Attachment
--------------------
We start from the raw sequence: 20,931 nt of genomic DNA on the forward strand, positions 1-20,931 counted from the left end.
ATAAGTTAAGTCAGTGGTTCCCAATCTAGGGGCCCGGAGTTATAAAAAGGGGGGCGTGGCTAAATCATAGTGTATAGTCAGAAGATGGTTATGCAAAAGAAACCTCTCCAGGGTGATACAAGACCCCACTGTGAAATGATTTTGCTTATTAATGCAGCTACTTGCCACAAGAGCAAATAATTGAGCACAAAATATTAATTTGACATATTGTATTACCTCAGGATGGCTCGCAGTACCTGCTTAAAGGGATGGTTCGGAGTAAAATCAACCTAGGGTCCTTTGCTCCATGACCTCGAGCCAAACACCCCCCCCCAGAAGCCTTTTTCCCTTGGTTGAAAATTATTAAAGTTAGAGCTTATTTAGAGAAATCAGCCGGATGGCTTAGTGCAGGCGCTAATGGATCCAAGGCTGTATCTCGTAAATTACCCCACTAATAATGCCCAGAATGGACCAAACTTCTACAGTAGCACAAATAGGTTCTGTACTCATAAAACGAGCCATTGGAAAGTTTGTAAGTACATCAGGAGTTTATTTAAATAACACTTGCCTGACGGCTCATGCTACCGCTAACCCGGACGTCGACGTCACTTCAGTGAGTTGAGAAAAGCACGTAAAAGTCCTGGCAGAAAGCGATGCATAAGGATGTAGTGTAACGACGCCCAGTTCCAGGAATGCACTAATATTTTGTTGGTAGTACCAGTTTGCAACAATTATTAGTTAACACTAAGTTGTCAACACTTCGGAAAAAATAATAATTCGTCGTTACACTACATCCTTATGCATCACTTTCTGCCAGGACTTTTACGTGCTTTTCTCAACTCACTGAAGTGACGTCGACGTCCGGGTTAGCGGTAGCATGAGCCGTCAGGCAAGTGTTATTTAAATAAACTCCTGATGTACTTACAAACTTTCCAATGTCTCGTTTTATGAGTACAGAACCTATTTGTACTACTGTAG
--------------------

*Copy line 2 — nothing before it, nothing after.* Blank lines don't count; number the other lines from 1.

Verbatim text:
ATAAGTTAAGTCAGTGGTTCCCAATCTAGGGGCCCGGAGTTATAAAAAGGGGGGCGTGGCTAAATCATAGTGTATAGTCAGAAGATGGTTATGCAAAAGAAACCTCTCCAGGGTGATACAAGACCCCACTGTGAAATGATTTTGCTTATTAATGCAGCTACTTGCCACAAGAGCAAATAATTGAGCACAAAATATTAATTTGACATATTGTATTACCTCAGGATGGCTCGCAGTACCTGCTTAAAGGGATGGTTCGGAGTAAAATCAACCTAGGGTCCTTTGCTCCATGACCTCGAGCCAAACACCCCCCCCCAGAAGCCTTTTTCCCTTGGTTGAAAATTATTAAAGTTAGAGCTTATTTAGAGAAATCAGCCGGATGGCTTAGTGCAGGCGCTAATGGATCCAAGGCTGTATCTCGTAAATTACCCCACTAATAATGCCCAGAATGGACCAAACTTCTACAGTAGCACAAATAGGTTCTGTACTCATAAAACGAGCCATTGGAAAGTTTGTAAGTACATCAGGAGTTTATTTAAATAACACTTGCCTGACGGCTCATGCTACCGCTAACCCGGACGTCGACGTCACTTCAGTGAGTTGAGAAAAGCACGTAAAAGTCCTGGCAGAAAGCGATGCATAAGGATGTAGTGTAACGACGCCCAGTTCCAGGAATGCACTAATATTTTGTTGGTAGTACCAGTTTGCAACAATTATTAGTTAACACTAAGTTGTCAACACTTCGGAAAAAATAATAATTCGTCGTTACACTACATCCTTATGCATCACTTTCTGCCAGGACTTTTACGTGCTTTTCTCAACTCACTGAAGTGACGTCGACGTCCGGGTTAGCGGTAGCATGAGCCGTCAGGCAAGTGTTATTTAAATAAACTCCTGATGTACTTACAAACTTTCCAATGTCTCGTTTTATGAGTACAGAACCTATTTGTACTACTGTAG